Background: It is important for elderly to stay healthy and independent for as long as possible, and falls are a major cause for loss of independence. Physical activity aimed at improving balance that includes large movements and cognitive tasks has been shown to decrease fall risk. Using exergames as a training tool has increased in recent years, but the actual movements elicited by such exergames have yet to be investigated objectively.
Aim: To investigate usability and enjoyment and provide objective quantification of movement size elicited by two exergames.
Methods: Twenty healthy elderly (mean age 74.4, range 65-90) played two exergames, The Mole (SilverFit) and LightRace (YourShape: Fitness Evolved) at easy and medium level, with five trials of one minute at each level. Data on perceived exertion (BORG), enjoyment and system usability (SUS) was collected.. Movements were captured using OQUS Motion Capture System, with passive reflexive markers attached to the base of the 1st toe, heel and lumbar area of the back. Movement size was expressed as Interquartile range (IQR) of feet and trunk in all three directions, and as horizontal area covered by the lumbar and toe markers. Correlational analyses were performed to investigate relationships between game scores, BORG-scores, SUS-scores, IQR and area coverage. Repeated measures ANOVAs were used to analyze effects of game, level, and trial.
Results: Both games scored high on usability, and the elderly perceived the games as enjoyable, relevant as physical activity, and not very exhausting. Game scores increased across trials and decreased from easy to medium levels. Nevertheless, participants preferred the medium over the easy levels because of the increased cognitive challenge. IQR and area in the feet exceeded those in the trunk, especially in the medio-lateral direction. There were no significant correlations between game score and movement variables.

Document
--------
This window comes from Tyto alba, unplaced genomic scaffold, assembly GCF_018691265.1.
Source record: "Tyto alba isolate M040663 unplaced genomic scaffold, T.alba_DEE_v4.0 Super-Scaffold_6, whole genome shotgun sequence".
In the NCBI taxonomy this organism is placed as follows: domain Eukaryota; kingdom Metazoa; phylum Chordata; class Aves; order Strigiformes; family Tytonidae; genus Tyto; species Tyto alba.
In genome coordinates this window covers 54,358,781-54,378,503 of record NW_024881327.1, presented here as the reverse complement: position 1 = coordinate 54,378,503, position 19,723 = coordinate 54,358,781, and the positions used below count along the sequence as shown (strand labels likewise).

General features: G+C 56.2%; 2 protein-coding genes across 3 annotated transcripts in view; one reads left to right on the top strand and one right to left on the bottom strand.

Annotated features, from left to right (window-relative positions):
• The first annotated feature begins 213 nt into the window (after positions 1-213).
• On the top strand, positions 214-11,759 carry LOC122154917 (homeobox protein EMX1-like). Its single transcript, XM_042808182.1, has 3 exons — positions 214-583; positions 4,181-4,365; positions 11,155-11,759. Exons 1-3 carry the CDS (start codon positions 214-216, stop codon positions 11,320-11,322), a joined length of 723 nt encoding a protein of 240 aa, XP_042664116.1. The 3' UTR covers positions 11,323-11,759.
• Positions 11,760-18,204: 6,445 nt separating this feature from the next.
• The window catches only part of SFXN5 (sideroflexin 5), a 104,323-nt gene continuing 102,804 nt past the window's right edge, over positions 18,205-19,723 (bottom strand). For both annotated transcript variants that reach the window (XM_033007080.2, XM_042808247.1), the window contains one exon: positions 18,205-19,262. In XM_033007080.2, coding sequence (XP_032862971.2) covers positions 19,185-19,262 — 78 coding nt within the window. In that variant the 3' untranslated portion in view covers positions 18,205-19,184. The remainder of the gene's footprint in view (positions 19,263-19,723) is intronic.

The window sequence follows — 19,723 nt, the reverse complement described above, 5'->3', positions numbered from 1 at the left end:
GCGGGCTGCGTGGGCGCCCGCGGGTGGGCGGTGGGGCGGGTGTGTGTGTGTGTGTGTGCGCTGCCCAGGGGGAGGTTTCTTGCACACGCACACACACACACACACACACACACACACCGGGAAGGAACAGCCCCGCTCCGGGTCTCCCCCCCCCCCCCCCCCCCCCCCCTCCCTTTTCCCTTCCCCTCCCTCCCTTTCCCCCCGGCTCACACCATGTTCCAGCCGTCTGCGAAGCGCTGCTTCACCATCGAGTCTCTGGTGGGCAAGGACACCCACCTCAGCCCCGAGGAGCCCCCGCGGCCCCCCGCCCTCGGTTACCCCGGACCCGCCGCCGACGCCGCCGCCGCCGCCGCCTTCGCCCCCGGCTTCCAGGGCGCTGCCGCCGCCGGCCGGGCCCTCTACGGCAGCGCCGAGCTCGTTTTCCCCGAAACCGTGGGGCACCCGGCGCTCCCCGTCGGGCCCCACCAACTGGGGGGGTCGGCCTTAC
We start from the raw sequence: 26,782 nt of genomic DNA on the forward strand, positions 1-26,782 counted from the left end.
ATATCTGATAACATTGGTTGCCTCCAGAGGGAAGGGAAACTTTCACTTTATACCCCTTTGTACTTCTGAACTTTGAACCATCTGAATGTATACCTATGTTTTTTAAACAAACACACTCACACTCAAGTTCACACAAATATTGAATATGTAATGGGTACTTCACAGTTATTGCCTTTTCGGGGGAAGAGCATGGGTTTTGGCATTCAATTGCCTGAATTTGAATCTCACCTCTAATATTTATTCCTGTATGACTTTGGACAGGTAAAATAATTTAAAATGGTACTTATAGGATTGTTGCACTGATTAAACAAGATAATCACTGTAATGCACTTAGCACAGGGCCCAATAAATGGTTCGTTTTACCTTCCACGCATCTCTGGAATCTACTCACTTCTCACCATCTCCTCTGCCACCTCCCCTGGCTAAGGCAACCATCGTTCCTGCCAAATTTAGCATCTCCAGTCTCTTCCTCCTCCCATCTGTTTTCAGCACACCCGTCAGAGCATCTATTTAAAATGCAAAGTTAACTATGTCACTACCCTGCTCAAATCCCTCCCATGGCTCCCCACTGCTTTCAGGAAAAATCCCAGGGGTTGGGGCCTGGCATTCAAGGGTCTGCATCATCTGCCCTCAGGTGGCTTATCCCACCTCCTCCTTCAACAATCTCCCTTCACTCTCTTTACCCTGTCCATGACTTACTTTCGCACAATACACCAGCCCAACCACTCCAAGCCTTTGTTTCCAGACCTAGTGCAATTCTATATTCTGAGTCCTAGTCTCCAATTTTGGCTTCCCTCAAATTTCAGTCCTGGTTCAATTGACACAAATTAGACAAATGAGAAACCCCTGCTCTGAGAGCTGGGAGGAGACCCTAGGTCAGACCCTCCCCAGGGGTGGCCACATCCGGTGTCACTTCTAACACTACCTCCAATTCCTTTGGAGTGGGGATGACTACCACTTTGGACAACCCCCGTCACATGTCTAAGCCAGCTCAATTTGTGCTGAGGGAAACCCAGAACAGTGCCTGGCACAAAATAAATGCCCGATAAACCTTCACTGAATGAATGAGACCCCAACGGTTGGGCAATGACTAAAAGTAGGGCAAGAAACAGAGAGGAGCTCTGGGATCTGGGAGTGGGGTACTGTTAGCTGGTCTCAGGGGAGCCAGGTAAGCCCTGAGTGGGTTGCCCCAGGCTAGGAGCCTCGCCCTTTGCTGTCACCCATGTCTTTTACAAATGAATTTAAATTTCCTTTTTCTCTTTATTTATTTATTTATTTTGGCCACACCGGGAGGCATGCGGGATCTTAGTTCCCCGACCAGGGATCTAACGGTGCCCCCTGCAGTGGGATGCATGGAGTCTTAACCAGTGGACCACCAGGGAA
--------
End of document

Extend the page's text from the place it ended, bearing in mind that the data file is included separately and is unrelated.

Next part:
Discussion: The positive attitude from the participants is promising for future implementation of exergames into fall preventive exercises. However, the lack of correlations between game scores and movement variables indicate that although these exergames do not reward players for "cheating" movements; they have room for improvement concerning rewarding desired movements.
Keywords: older adults, exergames, movement characteristics, stepping.